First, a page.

Aquino, for some reason, suddenly ordered the BRP Gregorio del Pilar to turn tail and return to its Palawan port. Navy Flag Officer in Command Alexander Pama told the media that the ship had “to replenish fuel and food provisions.” That was a very lame excuse: Why couldn’t those provisions be supplied by smaller ships?

The standoff lasted the whole months of April and May, with the Philippine navy ships “detained” in the shoal by the Chinese vessels blockading the exit.

Senator Antonio Trillanes 4th, whom Aquino designated as his special envoy to resolve the standoff, claimed that while he was still negotiating with the Chinese for a simultaneous withdrawal, he suddenly received a message from the President on June 4 telling him that the BFAR vessels had already left the shoal, but that the Chinese vessels had stayed put, reneging on an agreement to also move out.

“I asked him who agreed with what, since I was just hammering out the details of the sequential withdrawal, because the mouth of the shoal was too narrow for a simultaneous withdrawal,” Trillanes reported in a written account. The President told me that (Foreign Affairs Secretary) del Rosario told him about the agreement reached in Washington.”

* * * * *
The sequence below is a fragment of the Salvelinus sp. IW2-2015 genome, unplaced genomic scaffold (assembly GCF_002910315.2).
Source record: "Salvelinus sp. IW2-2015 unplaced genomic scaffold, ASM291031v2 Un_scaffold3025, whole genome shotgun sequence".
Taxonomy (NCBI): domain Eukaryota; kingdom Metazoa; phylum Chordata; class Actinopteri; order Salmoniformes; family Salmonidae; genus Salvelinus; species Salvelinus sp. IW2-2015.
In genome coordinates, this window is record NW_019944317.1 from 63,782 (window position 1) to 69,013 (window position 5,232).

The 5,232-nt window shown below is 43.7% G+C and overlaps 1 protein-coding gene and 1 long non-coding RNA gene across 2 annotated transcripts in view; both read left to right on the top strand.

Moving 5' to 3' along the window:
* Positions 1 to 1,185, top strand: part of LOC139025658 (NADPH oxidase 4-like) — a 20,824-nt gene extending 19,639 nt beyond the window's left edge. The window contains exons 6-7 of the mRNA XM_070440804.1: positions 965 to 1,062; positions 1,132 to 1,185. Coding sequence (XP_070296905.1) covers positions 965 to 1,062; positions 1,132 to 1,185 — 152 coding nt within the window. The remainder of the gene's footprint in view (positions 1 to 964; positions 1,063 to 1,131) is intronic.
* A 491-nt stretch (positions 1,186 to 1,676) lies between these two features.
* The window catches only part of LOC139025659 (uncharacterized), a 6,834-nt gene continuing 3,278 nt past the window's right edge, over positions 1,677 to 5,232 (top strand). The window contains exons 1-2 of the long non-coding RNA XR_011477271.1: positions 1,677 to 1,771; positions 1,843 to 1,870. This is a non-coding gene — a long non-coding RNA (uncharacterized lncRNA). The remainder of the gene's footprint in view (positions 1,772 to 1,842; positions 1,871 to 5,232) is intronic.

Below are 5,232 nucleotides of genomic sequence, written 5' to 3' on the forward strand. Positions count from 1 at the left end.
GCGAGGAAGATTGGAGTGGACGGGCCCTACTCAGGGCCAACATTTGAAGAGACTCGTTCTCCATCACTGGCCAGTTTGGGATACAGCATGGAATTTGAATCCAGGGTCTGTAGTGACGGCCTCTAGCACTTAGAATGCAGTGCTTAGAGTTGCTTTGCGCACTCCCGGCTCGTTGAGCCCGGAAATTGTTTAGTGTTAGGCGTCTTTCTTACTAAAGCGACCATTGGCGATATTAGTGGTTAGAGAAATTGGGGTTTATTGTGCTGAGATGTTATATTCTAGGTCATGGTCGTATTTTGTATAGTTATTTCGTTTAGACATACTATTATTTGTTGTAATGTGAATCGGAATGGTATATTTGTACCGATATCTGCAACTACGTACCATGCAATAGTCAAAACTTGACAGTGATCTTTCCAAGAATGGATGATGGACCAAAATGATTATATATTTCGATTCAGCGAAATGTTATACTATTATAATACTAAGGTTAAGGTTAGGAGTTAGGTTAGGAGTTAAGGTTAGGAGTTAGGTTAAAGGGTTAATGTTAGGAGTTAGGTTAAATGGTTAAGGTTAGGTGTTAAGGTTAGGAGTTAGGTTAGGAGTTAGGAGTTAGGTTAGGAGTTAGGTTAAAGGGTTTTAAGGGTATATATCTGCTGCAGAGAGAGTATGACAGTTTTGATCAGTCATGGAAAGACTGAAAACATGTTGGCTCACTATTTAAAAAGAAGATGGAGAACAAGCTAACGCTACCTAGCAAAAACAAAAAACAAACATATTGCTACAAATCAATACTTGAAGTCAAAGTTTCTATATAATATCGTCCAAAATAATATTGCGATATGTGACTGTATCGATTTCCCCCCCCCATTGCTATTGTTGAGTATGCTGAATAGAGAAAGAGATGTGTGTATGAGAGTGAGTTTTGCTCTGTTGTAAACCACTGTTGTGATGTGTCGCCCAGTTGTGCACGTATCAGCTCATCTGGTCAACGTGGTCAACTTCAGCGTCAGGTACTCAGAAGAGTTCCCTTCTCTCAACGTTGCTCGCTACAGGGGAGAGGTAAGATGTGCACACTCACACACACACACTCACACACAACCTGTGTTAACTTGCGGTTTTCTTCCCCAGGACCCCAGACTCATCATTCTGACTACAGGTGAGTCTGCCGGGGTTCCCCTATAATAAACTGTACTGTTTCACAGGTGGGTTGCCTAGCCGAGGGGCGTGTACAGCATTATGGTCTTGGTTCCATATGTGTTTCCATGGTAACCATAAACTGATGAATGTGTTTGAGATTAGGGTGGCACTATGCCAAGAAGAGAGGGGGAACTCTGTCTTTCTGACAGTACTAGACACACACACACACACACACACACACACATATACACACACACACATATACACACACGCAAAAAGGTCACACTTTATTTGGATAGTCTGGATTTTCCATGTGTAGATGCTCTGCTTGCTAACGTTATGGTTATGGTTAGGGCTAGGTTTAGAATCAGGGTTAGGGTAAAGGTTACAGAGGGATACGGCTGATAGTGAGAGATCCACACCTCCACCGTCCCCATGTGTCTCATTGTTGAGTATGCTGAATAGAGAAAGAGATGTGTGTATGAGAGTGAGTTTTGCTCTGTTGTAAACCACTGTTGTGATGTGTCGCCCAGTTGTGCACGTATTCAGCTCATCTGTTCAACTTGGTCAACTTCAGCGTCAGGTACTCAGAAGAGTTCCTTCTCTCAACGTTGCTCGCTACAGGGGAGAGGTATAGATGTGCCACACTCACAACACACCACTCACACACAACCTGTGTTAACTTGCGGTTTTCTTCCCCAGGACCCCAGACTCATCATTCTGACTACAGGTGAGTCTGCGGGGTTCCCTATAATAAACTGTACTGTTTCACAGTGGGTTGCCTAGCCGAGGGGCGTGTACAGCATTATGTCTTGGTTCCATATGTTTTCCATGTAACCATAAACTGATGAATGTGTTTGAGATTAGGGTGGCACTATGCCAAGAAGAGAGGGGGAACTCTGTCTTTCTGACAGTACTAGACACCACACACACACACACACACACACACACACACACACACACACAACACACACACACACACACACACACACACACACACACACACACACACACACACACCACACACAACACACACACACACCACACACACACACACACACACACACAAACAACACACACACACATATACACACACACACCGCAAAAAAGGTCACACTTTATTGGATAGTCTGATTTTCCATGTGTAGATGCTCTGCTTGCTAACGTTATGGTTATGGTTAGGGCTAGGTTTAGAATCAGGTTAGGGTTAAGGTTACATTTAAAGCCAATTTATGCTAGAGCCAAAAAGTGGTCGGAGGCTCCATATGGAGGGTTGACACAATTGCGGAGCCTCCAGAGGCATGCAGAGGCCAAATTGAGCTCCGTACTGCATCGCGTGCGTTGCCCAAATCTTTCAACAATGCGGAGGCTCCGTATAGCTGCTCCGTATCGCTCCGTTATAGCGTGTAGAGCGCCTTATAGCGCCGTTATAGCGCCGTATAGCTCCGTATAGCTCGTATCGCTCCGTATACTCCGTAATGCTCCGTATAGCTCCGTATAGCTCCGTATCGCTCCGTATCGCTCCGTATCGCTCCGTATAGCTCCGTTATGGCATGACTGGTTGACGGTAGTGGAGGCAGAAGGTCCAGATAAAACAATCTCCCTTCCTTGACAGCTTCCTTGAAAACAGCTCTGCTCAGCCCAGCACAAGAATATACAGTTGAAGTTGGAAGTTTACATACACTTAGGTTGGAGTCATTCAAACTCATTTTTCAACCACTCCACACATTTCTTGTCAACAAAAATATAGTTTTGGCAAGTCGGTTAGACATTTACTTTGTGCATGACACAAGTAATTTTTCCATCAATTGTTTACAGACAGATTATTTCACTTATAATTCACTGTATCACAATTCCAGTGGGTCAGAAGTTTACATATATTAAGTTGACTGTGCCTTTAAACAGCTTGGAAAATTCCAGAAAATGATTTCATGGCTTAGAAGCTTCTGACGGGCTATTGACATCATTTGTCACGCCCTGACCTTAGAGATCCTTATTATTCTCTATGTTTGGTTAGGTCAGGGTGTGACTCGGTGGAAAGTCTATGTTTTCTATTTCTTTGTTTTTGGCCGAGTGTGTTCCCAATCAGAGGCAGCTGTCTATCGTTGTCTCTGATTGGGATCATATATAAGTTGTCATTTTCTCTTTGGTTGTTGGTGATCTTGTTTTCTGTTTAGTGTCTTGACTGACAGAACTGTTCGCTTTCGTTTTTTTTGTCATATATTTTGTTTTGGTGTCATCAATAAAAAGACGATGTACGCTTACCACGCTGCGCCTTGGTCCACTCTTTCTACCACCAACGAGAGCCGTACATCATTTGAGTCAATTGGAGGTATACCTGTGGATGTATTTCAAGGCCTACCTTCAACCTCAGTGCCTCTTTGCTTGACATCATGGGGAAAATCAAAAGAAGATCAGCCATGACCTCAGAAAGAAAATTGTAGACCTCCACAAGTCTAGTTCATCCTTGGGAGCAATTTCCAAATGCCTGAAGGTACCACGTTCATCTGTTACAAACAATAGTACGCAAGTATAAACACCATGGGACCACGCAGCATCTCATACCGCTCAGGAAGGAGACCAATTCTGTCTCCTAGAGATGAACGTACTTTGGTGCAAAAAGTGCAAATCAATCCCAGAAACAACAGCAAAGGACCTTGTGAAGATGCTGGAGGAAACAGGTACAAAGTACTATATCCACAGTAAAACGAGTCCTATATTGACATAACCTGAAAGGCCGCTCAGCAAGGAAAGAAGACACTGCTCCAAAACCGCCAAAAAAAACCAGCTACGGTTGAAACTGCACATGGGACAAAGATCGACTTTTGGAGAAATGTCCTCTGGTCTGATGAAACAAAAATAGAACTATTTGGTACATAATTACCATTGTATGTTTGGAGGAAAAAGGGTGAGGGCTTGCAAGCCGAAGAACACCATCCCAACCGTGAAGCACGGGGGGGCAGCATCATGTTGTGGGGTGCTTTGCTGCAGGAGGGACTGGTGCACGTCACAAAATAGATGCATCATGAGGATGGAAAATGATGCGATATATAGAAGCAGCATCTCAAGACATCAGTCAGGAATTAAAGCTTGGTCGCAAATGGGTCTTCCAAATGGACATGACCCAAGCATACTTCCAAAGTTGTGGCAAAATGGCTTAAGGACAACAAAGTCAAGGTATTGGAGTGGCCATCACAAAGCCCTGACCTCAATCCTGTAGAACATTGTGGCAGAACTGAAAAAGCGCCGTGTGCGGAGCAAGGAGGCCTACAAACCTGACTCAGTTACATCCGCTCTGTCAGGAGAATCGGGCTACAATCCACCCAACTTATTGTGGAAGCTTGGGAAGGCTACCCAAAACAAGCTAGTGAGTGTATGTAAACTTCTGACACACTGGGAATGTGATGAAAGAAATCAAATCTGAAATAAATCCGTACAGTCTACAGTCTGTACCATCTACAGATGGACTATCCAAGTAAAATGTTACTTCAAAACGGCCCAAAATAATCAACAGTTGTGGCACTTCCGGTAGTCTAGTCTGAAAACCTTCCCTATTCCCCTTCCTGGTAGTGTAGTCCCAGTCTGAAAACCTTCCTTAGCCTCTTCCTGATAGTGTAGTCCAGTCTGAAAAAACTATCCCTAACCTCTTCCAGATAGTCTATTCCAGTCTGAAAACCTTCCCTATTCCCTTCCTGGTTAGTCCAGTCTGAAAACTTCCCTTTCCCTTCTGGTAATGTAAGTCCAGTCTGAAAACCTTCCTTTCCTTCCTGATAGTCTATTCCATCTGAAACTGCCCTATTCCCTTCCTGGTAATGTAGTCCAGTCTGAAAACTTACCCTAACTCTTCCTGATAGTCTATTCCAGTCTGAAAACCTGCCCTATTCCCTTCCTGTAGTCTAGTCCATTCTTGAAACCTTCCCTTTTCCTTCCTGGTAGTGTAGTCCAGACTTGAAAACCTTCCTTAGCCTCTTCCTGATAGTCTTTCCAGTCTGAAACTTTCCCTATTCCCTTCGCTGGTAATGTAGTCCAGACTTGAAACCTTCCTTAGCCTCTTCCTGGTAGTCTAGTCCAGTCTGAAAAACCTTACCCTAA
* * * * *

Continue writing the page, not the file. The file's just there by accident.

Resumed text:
The Chinese have not left the Panatag Shoal since, with its Coast Guard and other civilian ships now guarding it. The Chinese have shooed away Philippine government vessels, as well as Filipino fishermen many nautical miles away, from the shoal. Unknown to most Filipinos, Aquino lost Philippine territory.

A November 2014 article by an American think tank, the Center for Naval Analyses (CNA), matter-of-factly pointed out:

“From its perspective, China resolved the sovereignty dispute with the Philippines over Scarborough Shoal in 2012 when it established control over the shoal. Again, it is unlikely to relinquish it. The government of the Philippines is in no position to even begin to contemplate the use of force to recover Scarborough.”

Two different sources claimed that Aquino asked Washington for help through Del Rosario, who had to go to Washington, D.C. to personally deliver the message. The message was for the US to send a warship to ensure that there would be simultaneous withdrawal from Panatag Shoal. Aquino and del Rosario were simply ignored, which is the reason the standoff lasted for several weeks.

The same CNA article emphasized: “The United States is not going to become involved in any attempt to expel the Chinese (from the Spratlys islands).”

And now some people think that a US destroyer will come to the Philippines’ aid over our Spratly claims?